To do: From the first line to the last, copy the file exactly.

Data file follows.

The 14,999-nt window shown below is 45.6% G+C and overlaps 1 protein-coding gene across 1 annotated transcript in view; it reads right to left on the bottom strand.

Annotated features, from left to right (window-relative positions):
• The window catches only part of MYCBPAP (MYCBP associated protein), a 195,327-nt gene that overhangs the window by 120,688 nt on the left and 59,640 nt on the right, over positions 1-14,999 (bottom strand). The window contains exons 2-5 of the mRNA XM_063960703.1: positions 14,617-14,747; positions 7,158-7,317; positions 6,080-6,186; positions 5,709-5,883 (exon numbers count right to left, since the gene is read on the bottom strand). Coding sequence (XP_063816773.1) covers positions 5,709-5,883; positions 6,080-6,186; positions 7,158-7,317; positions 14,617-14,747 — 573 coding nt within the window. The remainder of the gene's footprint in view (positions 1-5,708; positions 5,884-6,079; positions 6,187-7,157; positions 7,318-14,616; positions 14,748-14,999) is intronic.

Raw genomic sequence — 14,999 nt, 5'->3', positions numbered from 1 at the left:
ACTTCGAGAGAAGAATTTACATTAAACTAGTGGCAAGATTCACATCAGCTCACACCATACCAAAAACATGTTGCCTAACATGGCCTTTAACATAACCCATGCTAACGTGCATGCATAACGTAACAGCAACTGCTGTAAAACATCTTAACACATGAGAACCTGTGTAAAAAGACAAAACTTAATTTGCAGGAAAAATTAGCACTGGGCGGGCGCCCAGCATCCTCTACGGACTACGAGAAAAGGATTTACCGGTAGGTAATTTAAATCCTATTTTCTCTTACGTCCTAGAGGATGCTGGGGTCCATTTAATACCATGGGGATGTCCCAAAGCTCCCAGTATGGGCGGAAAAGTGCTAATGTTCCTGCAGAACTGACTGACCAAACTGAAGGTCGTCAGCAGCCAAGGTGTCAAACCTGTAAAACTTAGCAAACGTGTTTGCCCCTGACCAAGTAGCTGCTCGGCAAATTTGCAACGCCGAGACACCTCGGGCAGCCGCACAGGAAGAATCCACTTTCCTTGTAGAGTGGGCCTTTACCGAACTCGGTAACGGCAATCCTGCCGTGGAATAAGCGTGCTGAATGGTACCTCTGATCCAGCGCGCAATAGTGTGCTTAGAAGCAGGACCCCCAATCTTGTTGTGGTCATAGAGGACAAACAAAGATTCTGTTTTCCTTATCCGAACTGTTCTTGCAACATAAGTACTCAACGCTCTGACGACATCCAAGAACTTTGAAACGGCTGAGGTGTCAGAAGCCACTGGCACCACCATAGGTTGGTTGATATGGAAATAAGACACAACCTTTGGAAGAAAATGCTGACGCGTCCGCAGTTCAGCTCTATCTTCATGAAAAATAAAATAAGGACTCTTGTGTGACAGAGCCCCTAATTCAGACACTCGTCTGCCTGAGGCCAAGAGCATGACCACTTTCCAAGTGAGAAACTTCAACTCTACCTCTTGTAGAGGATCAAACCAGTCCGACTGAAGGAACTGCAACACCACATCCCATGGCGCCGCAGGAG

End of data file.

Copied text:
The 14,999-nt window shown below is 45.6% G+C and overlaps 1 protein-coding gene across 1 annotated transcript in view; it reads right to left on the bottom strand.

Annotated features, from left to right (window-relative positions):
• The window catches only part of MYCBPAP (MYCBP associated protein), a 195,327-nt gene that overhangs the window by 120,688 nt on the left and 59,640 nt on the right, over positions 1-14,999 (bottom strand). The window contains exons 2-5 of the mRNA XM_063960703.1: positions 14,617-14,747; positions 7,158-7,317; positions 6,080-6,186; positions 5,709-5,883 (exon numbers count right to left, since the gene is read on the bottom strand). Coding sequence (XP_063816773.1) covers positions 5,709-5,883; positions 6,080-6,186; positions 7,158-7,317; positions 14,617-14,747 — 573 coding nt within the window. The remainder of the gene's footprint in view (positions 1-5,708; positions 5,884-6,079; positions 6,187-7,157; positions 7,318-14,616; positions 14,748-14,999) is intronic.

Raw genomic sequence — 14,999 nt, 5'->3', positions numbered from 1 at the left:
ACTTCGAGAGAAGAATTTACATTAAACTAGTGGCAAGATTCACATCAGCTCACACCATACCAAAAACATGTTGCCTAACATGGCCTTTAACATAACCCATGCTAACGTGCATGCATAACGTAACAGCAACTGCTGTAAAACATCTTAACACATGAGAACCTGTGTAAAAAGACAAAACTTAATTTGCAGGAAAAATTAGCACTGGGCGGGCGCCCAGCATCCTCTACGGACTACGAGAAAAGGATTTACCGGTAGGTAATTTAAATCCTATTTTCTCTTACGTCCTAGAGGATGCTGGGGTCCATTTAATACCATGGGGATGTCCCAAAGCTCCCAGTATGGGCGGAAAAGTGCTAATGTTCCTGCAGAACTGACTGACCAAACTGAAGGTCGTCAGCAGCCAAGGTGTCAAACCTGTAAAACTTAGCAAACGTGTTTGCCCCTGACCAAGTAGCTGCTCGGCAAATTTGCAACGCCGAGACACCTCGGGCAGCCGCACAGGAAGAATCCACTTTCCTTGTAGAGTGGGCCTTTACCGAACTCGGTAACGGCAATCCTGCCGTGGAATAAGCGTGCTGAATGGTACCTCTGATCCAGCGCGCAATAGTGTGCTTAGAAGCAGGACCCCCAATCTTGTTGTGGTCATAGAGGACAAACAAAGATTCTGTTTTCCTTATCCGAACTGTTCTTGCAACATAAGTACTCAACGCTCTGACGACATCCAAGAACTTTGAAACGGCTGAGGTGTCAGAAGCCACTGGCACCACCATAGGTTGGTTGATATGGAAATAAGACACAACCTTTGGAAGAAAATGCTGACGCGTCCGCAGTTCAGCTCTATCTTCATGAAAAATAAAATAAGGACTCTTGTGTGACAGAGCCCCTAATTCAGACACTCGTCTGCCTGAGGCCAAGAGCATGACCACTTTCCAAGTGAGAAACTTCAACTCTACCTCTTGTAGAGGATCAAACCAGTCCGACTGAAGGAACTGCAACACCACATCCCATGGCGCCGCAGGAG